A: It’s a huge part because you have to have buy-in from the kids, from the clients. The parents obviously have the buy-in because they’re seeking out support. But to get the kids on board, sometimes they come in, they’re ready and they’re just as motivated. But a lot of times it’s a lot harder to get them on board, too. Establishing trust in the beginning is the most important thing and letting them know that you are there for them and that they can trust you and that you want what’s best for them. Even the first couple of sessions just establishing that relationship is the most important thing, and it’s something that will pay ten-fold later on in your sessions as you continue to work together. It’s just as important to be open and let them know you and see you as a person, especially virtually. It’s a good way for them to to see who you are and know a little bit about your family and your interests. As far as whatever they’re struggling with, it’s really so individualized with the approach we take with each client. Finding out what motivates them is key. With some kids, I found that they’re really motivated by grades, and some kids are not as motivated by grades. They’re more motivated by external motivation versus the internal motivation. A lot of times it’s a team approach working with the parents to say, “I think this might really motivate your child. Are you on board with this being something that we can do?” If there’s an end goal, they have to be a part of that. Then really trying to make it intrinsic. Sometimes you have to start with extrinsic, but then working on making it more intrinsically motivating for them. Even at 13-14 years old, when they see their success, it’s still like a little kid who is learning to walk. You really do see that even though they have the attitudes and can get less intrinsically motivated as they’re older, they’re still intrinsically motivated when they do see the success. It’s just maybe been a while since they’ve seen success, so they don’t know what it feels like as much.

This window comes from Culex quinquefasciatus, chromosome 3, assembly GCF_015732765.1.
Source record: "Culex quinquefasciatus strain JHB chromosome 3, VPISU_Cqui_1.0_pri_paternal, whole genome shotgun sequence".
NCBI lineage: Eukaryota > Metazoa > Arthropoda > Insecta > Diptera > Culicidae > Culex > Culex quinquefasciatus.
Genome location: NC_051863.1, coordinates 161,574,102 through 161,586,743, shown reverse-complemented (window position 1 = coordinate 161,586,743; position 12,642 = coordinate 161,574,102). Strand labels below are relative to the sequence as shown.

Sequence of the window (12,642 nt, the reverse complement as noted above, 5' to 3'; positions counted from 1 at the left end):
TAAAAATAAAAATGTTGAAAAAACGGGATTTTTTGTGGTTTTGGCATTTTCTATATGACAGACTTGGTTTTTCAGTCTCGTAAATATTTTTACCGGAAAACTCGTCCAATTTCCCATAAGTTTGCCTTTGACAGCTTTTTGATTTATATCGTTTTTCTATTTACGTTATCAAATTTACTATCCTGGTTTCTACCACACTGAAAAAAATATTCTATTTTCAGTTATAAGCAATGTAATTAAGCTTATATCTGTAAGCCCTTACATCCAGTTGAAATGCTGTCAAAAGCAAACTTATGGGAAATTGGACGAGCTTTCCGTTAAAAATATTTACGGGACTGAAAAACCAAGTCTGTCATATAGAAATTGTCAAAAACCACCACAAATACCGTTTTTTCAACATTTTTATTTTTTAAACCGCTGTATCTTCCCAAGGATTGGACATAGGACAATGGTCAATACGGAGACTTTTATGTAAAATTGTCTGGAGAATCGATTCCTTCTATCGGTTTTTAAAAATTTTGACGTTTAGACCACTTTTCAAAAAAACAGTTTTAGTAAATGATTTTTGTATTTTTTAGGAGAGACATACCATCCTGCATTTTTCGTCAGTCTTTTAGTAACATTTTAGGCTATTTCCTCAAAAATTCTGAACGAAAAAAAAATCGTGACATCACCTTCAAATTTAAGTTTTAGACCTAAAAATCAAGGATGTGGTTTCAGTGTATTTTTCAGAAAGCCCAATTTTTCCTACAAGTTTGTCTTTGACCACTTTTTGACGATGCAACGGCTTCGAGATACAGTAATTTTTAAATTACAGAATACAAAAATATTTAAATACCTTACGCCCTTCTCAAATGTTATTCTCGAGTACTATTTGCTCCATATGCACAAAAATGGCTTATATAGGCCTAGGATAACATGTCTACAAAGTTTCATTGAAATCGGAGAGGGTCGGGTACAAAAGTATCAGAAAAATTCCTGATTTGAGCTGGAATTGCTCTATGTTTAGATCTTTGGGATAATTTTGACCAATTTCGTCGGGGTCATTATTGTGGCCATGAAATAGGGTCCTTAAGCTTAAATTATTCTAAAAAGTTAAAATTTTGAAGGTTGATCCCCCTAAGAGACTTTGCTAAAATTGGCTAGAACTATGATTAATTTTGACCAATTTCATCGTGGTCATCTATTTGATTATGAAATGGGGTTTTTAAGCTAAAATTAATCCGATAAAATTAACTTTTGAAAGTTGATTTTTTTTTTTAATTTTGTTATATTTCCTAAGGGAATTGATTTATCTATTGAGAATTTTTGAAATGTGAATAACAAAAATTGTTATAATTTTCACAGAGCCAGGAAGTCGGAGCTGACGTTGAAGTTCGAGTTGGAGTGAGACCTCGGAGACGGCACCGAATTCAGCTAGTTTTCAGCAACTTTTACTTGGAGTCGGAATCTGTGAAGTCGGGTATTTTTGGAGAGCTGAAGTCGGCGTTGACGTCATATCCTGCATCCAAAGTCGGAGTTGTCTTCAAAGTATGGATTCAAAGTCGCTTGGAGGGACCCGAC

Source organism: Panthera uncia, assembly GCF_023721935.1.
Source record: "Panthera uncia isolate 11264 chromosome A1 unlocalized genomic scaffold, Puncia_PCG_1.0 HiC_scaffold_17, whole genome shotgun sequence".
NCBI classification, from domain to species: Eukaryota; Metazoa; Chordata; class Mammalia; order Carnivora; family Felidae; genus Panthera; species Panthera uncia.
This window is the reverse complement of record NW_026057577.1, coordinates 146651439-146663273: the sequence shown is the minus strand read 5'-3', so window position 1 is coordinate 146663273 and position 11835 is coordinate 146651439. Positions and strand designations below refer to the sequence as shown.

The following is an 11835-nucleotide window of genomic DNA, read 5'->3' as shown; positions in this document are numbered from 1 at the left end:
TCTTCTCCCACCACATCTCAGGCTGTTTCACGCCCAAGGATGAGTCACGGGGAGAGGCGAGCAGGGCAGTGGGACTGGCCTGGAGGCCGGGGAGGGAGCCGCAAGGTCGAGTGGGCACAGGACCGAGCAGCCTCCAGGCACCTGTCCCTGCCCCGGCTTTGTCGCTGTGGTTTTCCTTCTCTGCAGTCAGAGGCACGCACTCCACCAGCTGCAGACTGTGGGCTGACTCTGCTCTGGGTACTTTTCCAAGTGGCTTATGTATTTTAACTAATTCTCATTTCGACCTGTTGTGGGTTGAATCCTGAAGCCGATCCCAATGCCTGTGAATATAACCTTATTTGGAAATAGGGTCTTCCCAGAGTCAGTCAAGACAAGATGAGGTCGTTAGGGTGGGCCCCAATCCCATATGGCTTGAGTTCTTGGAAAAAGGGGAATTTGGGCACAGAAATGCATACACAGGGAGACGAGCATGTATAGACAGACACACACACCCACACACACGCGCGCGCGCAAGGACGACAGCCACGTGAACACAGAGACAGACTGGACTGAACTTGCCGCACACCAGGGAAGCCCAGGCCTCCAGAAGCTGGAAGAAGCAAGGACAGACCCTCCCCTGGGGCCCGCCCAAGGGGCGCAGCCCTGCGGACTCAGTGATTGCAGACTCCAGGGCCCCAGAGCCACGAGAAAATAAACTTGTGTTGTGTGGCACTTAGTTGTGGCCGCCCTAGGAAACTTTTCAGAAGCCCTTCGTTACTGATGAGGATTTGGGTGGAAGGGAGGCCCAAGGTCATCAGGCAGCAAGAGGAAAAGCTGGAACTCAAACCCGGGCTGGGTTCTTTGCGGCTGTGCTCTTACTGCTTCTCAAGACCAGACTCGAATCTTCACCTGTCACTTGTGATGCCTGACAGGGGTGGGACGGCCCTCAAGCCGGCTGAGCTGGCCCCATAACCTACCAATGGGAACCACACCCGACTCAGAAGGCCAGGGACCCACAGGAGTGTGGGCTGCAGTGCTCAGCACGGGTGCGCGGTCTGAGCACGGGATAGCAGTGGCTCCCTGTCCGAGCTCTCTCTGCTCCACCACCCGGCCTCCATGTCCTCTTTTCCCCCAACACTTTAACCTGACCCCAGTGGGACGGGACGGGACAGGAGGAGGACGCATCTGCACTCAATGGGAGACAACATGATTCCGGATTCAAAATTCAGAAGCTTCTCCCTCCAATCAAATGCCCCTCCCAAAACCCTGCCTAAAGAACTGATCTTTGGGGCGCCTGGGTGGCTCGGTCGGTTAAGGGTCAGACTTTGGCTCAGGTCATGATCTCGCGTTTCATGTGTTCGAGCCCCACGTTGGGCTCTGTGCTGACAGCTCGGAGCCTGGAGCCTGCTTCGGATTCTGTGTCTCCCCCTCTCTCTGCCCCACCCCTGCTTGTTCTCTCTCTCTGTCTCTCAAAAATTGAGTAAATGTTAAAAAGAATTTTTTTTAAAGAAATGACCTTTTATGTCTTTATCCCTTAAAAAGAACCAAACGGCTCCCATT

When they see their success, it’s still like a little kid who is learning to walk – they’re still intrinsically motivated, it’s just maybe been awhile since they’ve seen success.
Q: For students who struggle with school and/or academics, how can they reframe their negative experiences and start to create a better outcome for themselves?
A: By that point, they’ve had so much experience and so many associations that it’s harder. The farther they’ve gone through school, the more associations and the harder it is to start with a blank slate. But really reminding them that their past doesn’t follow them, they do get to start over and they can. Not being haunted by past mistakes, whether that was academic or something else school-related that is holding them back. Keep reminding them that they have a blank slate in front of them and they can still change and we can work together to be where you want to be and helping them envision the end goal. If you could in your ideal world, picture yourself at the end of the school year and what school looks like for you, whether it’s grades or organization, whatever it is that your goals are in your ideal world, what does that look like? And starting with that end goal and end vision and then working backwards. If you want to get your locker organized, your desk organized and an A in math, what do you have to do? Focusing on each of those goals and setting achievable milestones or achievable goals that we might even break down into further steps. Sometimes it helps to have really concrete ideas on how to meet your goals. In trying to break down those goals as much as possible, you can see how it is all working towards that end vision that you started with.
Q: In your family, how do you encourage goal setting and how do you think that has helped your own kids?